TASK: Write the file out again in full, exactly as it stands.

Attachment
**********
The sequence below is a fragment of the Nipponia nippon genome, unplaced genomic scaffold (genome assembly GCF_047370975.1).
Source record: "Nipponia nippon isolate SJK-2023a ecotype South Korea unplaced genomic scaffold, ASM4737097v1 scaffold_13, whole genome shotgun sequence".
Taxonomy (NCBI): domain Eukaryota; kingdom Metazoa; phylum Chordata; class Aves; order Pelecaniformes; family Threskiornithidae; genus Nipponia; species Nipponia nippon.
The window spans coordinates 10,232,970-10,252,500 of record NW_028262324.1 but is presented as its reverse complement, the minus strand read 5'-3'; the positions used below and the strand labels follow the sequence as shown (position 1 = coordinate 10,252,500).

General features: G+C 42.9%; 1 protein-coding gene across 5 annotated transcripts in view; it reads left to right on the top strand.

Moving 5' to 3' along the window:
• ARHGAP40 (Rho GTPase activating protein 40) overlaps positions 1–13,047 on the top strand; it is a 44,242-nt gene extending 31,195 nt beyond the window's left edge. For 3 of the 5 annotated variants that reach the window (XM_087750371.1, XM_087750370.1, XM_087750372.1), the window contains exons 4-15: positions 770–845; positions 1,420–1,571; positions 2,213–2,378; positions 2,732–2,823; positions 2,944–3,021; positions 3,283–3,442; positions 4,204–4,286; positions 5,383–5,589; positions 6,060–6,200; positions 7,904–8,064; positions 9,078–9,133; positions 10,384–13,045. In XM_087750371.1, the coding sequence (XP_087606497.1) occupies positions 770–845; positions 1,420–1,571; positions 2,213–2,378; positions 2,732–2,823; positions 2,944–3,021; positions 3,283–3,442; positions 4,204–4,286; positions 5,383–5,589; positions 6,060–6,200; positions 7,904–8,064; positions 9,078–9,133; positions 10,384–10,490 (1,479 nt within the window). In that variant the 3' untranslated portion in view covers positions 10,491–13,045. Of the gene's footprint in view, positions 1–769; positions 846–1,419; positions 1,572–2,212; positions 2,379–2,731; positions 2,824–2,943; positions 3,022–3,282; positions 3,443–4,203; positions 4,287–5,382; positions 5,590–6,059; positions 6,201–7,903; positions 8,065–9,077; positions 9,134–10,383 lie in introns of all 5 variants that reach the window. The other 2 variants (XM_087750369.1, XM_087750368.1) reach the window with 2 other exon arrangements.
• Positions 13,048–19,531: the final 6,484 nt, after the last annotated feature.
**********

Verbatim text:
The sequence below is a fragment of the Nipponia nippon genome, unplaced genomic scaffold (genome assembly GCF_047370975.1).
Source record: "Nipponia nippon isolate SJK-2023a ecotype South Korea unplaced genomic scaffold, ASM4737097v1 scaffold_13, whole genome shotgun sequence".
Taxonomy (NCBI): domain Eukaryota; kingdom Metazoa; phylum Chordata; class Aves; order Pelecaniformes; family Threskiornithidae; genus Nipponia; species Nipponia nippon.
The window spans coordinates 10,232,970-10,252,500 of record NW_028262324.1 but is presented as its reverse complement, the minus strand read 5'-3'; the positions used below and the strand labels follow the sequence as shown (position 1 = coordinate 10,252,500).

General features: G+C 42.9%; 1 protein-coding gene across 5 annotated transcripts in view; it reads left to right on the top strand.

Moving 5' to 3' along the window:
• ARHGAP40 (Rho GTPase activating protein 40) overlaps positions 1–13,047 on the top strand; it is a 44,242-nt gene extending 31,195 nt beyond the window's left edge. For 3 of the 5 annotated variants that reach the window (XM_087750371.1, XM_087750370.1, XM_087750372.1), the window contains exons 4-15: positions 770–845; positions 1,420–1,571; positions 2,213–2,378; positions 2,732–2,823; positions 2,944–3,021; positions 3,283–3,442; positions 4,204–4,286; positions 5,383–5,589; positions 6,060–6,200; positions 7,904–8,064; positions 9,078–9,133; positions 10,384–13,045. In XM_087750371.1, the coding sequence (XP_087606497.1) occupies positions 770–845; positions 1,420–1,571; positions 2,213–2,378; positions 2,732–2,823; positions 2,944–3,021; positions 3,283–3,442; positions 4,204–4,286; positions 5,383–5,589; positions 6,060–6,200; positions 7,904–8,064; positions 9,078–9,133; positions 10,384–10,490 (1,479 nt within the window). In that variant the 3' untranslated portion in view covers positions 10,491–13,045. Of the gene's footprint in view, positions 1–769; positions 846–1,419; positions 1,572–2,212; positions 2,379–2,731; positions 2,824–2,943; positions 3,022–3,282; positions 3,443–4,203; positions 4,287–5,382; positions 5,590–6,059; positions 6,201–7,903; positions 8,065–9,077; positions 9,134–10,383 lie in introns of all 5 variants that reach the window. The other 2 variants (XM_087750369.1, XM_087750368.1) reach the window with 2 other exon arrangements.
• Positions 13,048–19,531: the final 6,484 nt, after the last annotated feature.